JA: How does the anticipatory scheduler differ from Jens Axboe's CFQ scheduler?
Nick Piggin: Jens Axboe's CFQ scheduler is completely different from deadline scheduler. It basically keeps a queue of requests for _each process_ and round robins between them. Deadline keeps a global queue, and uses an expiry time on each request to give some fairness (it actually seems to work very well in practice).
JA: Have you thought of combining your anticipatory work with Jens CFQ scheduler work?
Nick Piggin: Yes, there are lots of possibilities. The main priority now though is getting AS working well and included in 2.5. It would be unproductive to try to debug and tune two different concepts at the same time.
JA: Is there any chance of the anticipatory scheduler being merged into the main 2.5 development tree?
Nick Piggin: A reliable source tells me yes. There is a good chance, but it does still depend on how things go.
JA: What workloads benefit the most from using the anticipatory scheduler?
Nick Piggin: Just about any read load that is somewhat localised - when other IO is present. Loads which really do well are random but very localised reads in the presence of a big streaming read or write. Sometimes you can see a 50x improvement.
Desktop performance probably is helped along a little bit in general, but I guess is only really improved in more restricted cases when you're copying a big file or making a backup or something - though those cases can benefit a _lot_.
JA: What's an example of an application that results in reads like the one you've described getting as much as a 50x improvement?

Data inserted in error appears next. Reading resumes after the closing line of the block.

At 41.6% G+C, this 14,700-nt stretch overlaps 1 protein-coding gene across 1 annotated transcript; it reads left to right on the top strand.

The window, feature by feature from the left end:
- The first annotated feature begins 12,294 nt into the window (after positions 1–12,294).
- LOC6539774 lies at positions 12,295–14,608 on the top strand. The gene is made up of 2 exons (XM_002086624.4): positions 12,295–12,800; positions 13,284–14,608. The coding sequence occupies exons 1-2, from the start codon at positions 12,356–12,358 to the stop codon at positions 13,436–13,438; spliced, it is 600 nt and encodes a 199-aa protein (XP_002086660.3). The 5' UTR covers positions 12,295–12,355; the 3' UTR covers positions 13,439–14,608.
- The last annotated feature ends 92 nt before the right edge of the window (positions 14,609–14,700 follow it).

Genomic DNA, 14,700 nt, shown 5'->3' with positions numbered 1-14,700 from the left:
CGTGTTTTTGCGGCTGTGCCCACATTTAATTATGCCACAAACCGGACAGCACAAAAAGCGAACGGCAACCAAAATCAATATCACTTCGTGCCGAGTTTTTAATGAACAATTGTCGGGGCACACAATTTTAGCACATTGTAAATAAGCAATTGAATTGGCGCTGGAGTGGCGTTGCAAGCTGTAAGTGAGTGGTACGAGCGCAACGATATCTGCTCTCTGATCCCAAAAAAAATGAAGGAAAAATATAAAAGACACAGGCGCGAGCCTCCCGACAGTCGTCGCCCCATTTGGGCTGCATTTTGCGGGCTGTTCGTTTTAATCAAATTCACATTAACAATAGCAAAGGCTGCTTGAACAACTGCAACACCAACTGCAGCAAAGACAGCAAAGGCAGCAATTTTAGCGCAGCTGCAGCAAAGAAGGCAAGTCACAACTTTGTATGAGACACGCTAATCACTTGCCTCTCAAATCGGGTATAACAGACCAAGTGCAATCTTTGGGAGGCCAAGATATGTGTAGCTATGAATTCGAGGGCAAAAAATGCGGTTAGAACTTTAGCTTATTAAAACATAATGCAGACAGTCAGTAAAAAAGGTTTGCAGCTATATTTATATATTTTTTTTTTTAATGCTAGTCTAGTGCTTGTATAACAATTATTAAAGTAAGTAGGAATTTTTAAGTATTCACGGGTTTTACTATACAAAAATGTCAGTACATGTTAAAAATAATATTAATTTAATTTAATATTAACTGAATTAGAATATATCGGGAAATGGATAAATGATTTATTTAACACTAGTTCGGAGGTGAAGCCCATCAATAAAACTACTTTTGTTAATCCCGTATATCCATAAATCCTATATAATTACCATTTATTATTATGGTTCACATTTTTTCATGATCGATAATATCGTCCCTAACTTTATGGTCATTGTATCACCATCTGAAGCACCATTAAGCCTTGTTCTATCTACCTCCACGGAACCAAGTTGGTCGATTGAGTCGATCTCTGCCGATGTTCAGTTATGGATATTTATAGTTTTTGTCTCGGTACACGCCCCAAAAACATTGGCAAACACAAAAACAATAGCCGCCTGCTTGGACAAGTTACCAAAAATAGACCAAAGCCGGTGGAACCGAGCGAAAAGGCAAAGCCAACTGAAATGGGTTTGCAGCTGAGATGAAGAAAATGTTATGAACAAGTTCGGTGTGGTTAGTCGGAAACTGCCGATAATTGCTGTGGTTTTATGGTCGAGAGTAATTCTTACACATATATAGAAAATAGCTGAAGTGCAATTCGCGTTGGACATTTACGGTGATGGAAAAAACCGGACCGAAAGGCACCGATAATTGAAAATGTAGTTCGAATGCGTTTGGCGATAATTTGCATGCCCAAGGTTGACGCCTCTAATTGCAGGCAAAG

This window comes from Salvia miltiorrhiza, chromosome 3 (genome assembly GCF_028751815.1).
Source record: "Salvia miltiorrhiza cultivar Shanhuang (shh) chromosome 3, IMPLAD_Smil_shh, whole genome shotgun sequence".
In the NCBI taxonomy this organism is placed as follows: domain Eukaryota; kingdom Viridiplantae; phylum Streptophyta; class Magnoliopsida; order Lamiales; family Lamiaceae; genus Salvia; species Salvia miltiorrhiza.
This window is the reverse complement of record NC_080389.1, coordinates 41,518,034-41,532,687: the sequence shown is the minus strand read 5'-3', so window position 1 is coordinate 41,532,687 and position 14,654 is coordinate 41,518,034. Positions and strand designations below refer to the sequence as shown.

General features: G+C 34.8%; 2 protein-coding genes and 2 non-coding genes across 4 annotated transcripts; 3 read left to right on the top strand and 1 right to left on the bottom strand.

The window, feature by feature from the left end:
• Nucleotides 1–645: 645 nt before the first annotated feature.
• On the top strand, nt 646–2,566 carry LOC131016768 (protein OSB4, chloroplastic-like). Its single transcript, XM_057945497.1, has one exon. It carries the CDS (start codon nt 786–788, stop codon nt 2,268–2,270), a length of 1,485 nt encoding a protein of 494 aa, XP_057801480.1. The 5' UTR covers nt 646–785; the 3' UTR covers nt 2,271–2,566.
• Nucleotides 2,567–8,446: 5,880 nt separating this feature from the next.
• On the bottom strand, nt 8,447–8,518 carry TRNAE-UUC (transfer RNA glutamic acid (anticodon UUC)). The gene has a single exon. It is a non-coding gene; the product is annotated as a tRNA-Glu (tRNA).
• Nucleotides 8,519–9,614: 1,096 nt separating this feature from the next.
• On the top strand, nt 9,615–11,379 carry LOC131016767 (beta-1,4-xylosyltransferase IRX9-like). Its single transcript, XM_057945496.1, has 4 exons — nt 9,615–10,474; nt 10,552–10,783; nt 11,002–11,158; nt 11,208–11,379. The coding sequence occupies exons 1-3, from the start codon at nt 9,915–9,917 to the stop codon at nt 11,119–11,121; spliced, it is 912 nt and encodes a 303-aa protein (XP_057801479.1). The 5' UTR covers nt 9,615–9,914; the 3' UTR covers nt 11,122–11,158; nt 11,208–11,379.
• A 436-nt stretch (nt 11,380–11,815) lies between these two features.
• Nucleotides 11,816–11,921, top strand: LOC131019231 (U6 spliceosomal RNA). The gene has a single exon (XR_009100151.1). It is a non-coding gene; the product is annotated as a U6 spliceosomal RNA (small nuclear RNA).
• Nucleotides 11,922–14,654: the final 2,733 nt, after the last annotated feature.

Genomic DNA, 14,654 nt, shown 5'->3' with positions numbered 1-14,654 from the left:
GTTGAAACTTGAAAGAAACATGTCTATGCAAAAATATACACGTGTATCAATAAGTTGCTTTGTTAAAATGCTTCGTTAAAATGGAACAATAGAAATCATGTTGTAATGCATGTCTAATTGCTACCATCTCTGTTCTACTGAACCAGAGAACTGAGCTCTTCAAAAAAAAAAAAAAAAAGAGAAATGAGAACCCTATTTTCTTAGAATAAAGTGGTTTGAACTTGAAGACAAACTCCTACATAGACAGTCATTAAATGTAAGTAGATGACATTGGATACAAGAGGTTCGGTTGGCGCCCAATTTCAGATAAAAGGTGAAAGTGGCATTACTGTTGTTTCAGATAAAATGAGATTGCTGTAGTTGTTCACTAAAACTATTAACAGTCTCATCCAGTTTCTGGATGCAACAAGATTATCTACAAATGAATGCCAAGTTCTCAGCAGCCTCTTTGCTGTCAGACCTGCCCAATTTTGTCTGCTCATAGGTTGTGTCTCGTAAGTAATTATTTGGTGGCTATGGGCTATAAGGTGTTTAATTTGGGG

Nick Piggin: grep -r "blah" linux-2.5/* - of course, even that would not benefit _at all_ if it is the only source of IO in the system.
JA: Do you know of any workloads that suffer when using the anticipatory scheduler?
Nick Piggin: Yes, just about anything using big TCQ windows, and synchonous writes (ie. database) workloads, although some database workloads can actually improve. Depends. Most of those tests do a lot of writing which is probably a lot more than most production databases. TCQ is a problem though.
JA: What is TCQ?
Nick Piggin: Tagged command queueing. Higher end disk systems can accept multiple (some 256 or more) requests for IO. The disks may and do reorder these requests for "optimal" scheduling. Unfortunately this is often not what we want to happen.
JA: Are you working to resolve this issue with big TCQ windows?
Nick Piggin: Yeah. A lack of SCSI hardware is slowing progress, but yes, it will be done.
JA: How do you intend to solve for the issues with TCQ?
Nick Piggin: Try to schedule the requests better out of the elevator so we don't need TCQ for good performance. Then limit the amount of writes that can be outstanding.
JA: Why does the anticipatory scheduler perform poorly with some database workloads?